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Last Call: Wearing Out Things That Nobody Wears

Porter Wagoner and John Bohlinger

Kings of bling: Our columnist and the late Porter Wagoner, who pioneered spangly Western-themed stage wear designed by the famed tailor Nudie Cohn, who originated the look in 1947.

Consider the power of positive dressing.

Given that our demographic is comprised entirely of musicians, I'll speak bluntly. We are the nerd herd. At times, we may pass for normal, but we know in our heart of hearts that we are weirdos. Beginning around seventh grade, our abnormalities may have led to rejection by our classmates. But with time and contemplation, we've learned that our weirdness is our golden unicorn superpower—and that many of the straights love us for our eccentricities, rather than in spite of them.

I bring this up, because I've seen some disheartening normalcy with the way performers look of late. Being a musician gives us license to let our freak flag fly. Like our beloved patron saint Steven Tyler said, we should be “wearing out things that nobody wears." So why is it that the majority of modern performers gave up stage clothes?

We can give 21st century Eric Clapton a pass, because he's a grandfather in his 70s who has earned the right to place comfort over style. But back in the day, E.C. rocked a perm-fro, a Mongolian warrior jacket, corduroy bell-bottoms, and a pirate blouse. Had Slowhand been wearing his now-ubiquitous golf shirt and khakis in '67, nobody would have confused him with God.

An audience does not go to a show to see a version of themselves. They want to see something spectacular, or at the least a version of themselves at their very best. Sadly, the show-biz rule “always look better than your audience" has gone the way of tuning by ear and playing all parts live.

I realize I'm going to sound like the old guy saying “kids these days," but the give-a-shit is gone. There are people onstage checking their phones between songs, dressed like they are playing video games at a frat house or stumbling through the aisles of Walmart.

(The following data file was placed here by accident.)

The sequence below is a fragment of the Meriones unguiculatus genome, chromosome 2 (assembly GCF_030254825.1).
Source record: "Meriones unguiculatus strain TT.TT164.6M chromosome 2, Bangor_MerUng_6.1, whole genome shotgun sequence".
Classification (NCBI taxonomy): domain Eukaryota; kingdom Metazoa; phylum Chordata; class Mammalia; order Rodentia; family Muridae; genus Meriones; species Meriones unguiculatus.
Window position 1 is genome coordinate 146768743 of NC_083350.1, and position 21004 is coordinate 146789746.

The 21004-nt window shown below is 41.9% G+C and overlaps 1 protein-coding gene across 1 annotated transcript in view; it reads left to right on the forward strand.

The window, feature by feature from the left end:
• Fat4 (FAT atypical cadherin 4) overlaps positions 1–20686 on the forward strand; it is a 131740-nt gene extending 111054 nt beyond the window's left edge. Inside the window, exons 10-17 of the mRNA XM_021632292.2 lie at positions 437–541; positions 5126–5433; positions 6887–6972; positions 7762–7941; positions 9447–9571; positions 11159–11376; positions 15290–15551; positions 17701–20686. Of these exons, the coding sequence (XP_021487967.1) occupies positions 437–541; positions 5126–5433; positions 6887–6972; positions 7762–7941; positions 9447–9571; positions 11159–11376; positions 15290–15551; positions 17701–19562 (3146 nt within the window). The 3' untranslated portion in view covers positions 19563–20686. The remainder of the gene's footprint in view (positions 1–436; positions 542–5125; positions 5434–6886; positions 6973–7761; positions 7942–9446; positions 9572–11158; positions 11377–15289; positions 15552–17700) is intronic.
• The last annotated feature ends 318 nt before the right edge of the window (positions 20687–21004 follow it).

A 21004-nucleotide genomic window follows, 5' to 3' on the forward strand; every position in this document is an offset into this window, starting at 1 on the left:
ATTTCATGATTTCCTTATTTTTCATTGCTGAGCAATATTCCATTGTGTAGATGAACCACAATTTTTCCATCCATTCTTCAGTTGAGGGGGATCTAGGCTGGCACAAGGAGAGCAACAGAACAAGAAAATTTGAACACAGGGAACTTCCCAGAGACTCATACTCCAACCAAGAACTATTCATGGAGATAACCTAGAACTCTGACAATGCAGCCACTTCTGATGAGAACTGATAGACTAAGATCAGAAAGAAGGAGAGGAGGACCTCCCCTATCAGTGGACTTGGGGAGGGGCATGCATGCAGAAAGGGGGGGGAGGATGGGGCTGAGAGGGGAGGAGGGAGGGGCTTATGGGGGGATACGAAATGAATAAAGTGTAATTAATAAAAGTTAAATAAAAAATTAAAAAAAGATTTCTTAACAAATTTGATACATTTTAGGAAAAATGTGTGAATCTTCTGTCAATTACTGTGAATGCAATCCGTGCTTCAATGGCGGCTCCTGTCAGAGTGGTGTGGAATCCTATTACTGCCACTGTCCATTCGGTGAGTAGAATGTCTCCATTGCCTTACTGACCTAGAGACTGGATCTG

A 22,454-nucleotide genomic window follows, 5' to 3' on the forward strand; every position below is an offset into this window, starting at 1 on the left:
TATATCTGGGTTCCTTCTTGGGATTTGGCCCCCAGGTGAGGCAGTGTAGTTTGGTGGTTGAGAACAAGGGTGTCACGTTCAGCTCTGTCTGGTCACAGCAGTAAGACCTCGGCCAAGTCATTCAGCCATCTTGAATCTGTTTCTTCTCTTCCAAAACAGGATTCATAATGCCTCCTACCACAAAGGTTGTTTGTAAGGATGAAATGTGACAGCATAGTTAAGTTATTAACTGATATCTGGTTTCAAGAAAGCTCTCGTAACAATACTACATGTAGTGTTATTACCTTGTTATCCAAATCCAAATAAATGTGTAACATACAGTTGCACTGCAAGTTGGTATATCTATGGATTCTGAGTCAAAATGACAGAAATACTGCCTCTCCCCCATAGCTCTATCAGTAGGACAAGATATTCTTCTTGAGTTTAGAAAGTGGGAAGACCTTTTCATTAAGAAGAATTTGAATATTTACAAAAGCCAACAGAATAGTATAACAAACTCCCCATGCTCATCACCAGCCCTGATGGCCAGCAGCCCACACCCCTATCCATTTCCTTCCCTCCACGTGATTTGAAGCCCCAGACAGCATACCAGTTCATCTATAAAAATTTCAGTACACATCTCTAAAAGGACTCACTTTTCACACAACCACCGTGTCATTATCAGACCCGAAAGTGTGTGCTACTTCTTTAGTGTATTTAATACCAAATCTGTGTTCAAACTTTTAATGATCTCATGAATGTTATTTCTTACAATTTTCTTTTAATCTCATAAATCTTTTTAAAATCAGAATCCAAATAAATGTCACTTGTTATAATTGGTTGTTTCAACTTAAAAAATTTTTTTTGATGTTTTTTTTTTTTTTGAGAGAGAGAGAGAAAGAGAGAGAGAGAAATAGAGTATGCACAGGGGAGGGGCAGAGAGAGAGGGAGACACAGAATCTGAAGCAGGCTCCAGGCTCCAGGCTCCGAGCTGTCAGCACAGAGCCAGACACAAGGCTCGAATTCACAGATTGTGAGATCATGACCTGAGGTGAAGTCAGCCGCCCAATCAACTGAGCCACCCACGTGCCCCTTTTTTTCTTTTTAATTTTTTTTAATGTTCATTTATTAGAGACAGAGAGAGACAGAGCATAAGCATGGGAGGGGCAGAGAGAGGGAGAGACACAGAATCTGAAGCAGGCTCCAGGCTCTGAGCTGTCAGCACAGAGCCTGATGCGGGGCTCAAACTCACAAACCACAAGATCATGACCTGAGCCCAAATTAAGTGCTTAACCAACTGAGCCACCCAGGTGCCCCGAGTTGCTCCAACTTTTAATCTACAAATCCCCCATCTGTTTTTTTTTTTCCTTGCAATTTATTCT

I'm not saying that every performer should wear a checkered leotard, like Freddie Mercury, but they need a look. The Chris Robinson Brotherhood and Tyler Bryant & the Shakedown may be wearing dirty jeans and T-shirts, but they both have a definite look on and off stage that separates them from civilians. You look at those guys and think, “They are rock stars."

All young musicians should be forced to watch Prince, Angus, Marty Stuart, Kiss, Nuno, ZZ Top, and Lenny Kravitz before they book their first gig.

Back when I moved to Nashville, during the Dwight Yoakam reign, every artist that got a record deal immediately went to Manuel Couture, which was then in a huge brick Victorian mansion near Music Row, and laid down $5,000 on a hillbilly jacket. Manuel's new shop is a humble clapboard house in the Berry Hill district of Nashville. The man who dressed Elvis, Gram Parsons, John Lennon, Keith Richards and every other cool music star has had to cut back—in an age where artists wear baseball caps and T-shirts to awards shows.

Most days, I dress like an adultolesent: a swag T-shirt given to me by some bar or manufacturer, and whatever jeans were lying on my floor when I got up. But there are four solid feet of my closet full of somewhat outlandish clothes that would look ridiculous anywhere but onstage. They include a pair of skin-tight, German-made leather pants formerly owned by Gene Simmons, a cowboy suit with piping formerly owned by Ranger Doug from Riders in the Sky, a tight denim Western shirt once owned by Tim McGraw, and two vintage Nudie cowboy shirts. In addition to this fine garb, I have a legit mariachi suit I had made 20 years ago in Manzanillo, Mexico, by a tailor working a leg-pump sewing machine in a dirt floor, cinderblock shop. The suit took a week to make and cost $2,034 pesos, roughly $215 in U.S. dollars. (I later submitted the receipt to my accountant, who luckily confused pesos with dollars, giving a far better write-off than I was due. As I type this, I hope this is beyond the statute of limitations for tax fraud. The IRS does not play.)

I also have a hillbilly jacket that my former wife, Sherrie, and I made from a thrift store white tux. We dyed it gray, cut off the tails to convert it to a Bolero jacket, and sewed some fancy beads on the shoulders. Total cost? Around $25.

As it turns out, these clothes have been some of the best investments I ever made. I've worn these outfits on literally thousands of gigs. Whenever I put them on, I know that even if I sound like tennis shoes in a dryer, I'm going to at least look like they hired the right person.

There's something to be said for getting in character for a performance. All young musicians should be forced to watch Prince, Angus, Marty Stuart, Kiss, Nuno, ZZ Top, and Lenny Kravitz before they book their first gig. Playing notes is not performing. And if you don't care enough to try to look right, you may not care enough to get into what you are playing.

Decades ago, I read an interview with Chet Atkins where they asked the CGP if he had any advice for young guitarists. Chet said, “Hold onto your ties. They come back in style quicker than you'd think." Take it from the master.